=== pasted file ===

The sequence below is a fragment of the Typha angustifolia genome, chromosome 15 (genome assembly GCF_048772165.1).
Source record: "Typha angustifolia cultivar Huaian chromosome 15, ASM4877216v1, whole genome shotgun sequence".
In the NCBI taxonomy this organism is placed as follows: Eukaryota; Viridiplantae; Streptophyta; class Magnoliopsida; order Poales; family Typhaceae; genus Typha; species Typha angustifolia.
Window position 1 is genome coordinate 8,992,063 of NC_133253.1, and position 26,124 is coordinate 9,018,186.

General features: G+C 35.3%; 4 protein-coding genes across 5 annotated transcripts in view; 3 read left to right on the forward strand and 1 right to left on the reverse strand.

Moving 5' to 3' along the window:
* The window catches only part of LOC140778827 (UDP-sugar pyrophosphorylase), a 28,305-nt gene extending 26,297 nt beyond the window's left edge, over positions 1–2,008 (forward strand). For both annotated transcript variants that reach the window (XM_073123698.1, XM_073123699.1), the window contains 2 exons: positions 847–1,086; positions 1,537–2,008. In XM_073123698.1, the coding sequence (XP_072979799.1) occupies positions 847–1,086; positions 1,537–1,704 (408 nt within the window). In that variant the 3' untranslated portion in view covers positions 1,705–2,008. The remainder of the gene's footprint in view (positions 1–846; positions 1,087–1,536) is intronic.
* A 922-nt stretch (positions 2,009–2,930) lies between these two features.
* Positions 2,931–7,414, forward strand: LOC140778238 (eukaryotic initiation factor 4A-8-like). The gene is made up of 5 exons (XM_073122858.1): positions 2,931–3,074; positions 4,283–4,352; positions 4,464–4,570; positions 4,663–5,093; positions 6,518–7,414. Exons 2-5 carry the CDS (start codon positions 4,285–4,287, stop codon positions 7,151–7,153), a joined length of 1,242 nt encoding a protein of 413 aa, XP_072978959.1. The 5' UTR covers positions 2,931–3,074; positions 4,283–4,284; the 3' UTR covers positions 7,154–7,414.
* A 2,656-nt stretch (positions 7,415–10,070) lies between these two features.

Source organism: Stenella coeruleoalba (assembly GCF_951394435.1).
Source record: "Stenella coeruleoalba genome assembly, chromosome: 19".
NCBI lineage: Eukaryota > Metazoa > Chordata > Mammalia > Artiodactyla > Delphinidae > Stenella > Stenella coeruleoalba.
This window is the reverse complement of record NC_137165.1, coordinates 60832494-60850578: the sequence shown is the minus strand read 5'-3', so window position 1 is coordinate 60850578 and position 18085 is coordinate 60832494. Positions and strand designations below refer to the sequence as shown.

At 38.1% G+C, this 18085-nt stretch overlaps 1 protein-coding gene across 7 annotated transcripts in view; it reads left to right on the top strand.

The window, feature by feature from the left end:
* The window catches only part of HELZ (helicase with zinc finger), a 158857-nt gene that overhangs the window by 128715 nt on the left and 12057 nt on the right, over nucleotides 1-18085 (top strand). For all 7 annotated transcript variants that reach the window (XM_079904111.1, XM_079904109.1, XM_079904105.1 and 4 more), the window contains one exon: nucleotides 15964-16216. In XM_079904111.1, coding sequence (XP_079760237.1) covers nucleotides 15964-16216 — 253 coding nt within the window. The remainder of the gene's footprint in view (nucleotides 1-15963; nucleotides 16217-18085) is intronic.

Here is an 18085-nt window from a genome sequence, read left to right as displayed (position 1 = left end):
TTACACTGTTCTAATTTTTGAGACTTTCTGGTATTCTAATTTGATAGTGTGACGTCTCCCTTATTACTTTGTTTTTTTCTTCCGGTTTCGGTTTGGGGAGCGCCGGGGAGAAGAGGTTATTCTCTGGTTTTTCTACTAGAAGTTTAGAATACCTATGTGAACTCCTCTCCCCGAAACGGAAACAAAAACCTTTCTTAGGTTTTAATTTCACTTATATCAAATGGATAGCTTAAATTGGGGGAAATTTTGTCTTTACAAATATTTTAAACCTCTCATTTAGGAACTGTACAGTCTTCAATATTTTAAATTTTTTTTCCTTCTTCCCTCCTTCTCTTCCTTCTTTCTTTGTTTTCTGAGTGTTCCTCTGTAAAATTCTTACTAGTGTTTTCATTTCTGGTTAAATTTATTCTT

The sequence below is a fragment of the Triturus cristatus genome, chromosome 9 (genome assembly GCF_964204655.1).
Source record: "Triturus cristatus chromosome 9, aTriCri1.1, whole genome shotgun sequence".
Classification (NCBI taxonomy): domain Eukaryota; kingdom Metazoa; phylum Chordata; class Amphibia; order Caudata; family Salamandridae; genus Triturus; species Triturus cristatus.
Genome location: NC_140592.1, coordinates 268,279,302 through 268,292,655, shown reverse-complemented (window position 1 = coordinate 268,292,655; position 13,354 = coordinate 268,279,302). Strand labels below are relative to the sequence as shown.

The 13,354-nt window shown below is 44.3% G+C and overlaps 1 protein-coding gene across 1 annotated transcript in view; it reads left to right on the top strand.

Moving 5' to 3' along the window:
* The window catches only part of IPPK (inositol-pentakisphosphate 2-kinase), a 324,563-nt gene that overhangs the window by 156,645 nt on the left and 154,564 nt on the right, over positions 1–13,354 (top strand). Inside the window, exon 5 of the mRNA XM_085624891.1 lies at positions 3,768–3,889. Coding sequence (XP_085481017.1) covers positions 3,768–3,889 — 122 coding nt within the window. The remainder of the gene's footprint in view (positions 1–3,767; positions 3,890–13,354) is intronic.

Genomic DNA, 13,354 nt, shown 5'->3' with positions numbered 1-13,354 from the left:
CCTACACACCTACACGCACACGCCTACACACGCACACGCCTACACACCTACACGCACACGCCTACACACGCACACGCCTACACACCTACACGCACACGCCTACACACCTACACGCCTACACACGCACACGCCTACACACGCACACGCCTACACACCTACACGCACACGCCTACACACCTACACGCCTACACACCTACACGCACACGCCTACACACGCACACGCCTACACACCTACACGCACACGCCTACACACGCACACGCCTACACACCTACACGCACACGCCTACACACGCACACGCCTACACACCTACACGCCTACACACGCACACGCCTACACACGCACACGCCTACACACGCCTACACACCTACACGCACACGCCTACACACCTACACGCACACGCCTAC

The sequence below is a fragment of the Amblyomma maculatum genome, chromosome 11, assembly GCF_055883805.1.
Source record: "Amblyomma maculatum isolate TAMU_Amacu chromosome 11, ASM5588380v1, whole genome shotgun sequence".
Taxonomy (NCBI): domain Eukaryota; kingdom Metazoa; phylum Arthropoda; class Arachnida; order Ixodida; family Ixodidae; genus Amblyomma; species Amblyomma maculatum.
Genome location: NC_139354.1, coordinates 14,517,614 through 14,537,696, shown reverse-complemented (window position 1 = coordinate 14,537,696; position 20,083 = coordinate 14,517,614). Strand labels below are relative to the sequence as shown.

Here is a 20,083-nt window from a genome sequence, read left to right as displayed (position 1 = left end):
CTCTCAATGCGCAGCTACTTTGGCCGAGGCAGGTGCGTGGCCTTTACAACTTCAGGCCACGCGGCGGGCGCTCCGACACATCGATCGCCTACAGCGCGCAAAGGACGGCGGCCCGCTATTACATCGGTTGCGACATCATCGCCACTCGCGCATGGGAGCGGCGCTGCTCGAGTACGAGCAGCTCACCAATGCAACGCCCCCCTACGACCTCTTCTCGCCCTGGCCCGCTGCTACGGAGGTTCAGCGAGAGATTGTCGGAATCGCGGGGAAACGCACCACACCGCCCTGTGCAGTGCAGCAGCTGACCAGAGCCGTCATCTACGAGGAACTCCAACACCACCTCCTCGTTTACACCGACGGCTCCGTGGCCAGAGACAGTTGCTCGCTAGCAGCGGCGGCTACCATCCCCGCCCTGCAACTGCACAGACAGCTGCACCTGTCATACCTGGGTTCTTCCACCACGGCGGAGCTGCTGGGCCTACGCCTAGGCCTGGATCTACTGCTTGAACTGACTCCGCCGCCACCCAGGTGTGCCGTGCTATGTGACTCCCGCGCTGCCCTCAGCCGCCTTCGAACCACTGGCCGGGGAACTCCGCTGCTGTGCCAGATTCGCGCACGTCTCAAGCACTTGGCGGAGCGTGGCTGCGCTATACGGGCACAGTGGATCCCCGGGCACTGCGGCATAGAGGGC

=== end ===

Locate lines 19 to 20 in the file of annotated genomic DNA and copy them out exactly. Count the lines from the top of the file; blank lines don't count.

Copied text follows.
TTACACTGTTCTAATTTTTGAGACTTTCTGGTATTCTAATTTGATAGTGTGACGTCTCCCTTATTACTTTGTTTTTTTCTTCCGGTTTCGGTTTGGGGAGCGCCGGGGAGAAGAGGTTATTCTCTGGTTTTTCTACTAGAAGTTTAGAATACCTATGTGAACTCCTCTCCCCGAAACGGAAACAAAAACCTTTCTTAGGTTTTAATTTCACTTATATCAAATGGATAGCTTAAATTGGGGGAAATTTTGTCTTTACAAATATTTTAAACCTCTCATTTAGGAACTGTACAGTCTTCAATATTTTAAATTTTTTTTCCTTCTTCCCTCCTTCTCTTCCTTCTTTCTTTGTTTTCTGAGTGTTCCTCTGTAAAATTCTTACTAGTGTTTTCATTTCTGGTTAAATTTATTCTT

The sequence below is a fragment of the Triturus cristatus genome, chromosome 9 (genome assembly GCF_964204655.1).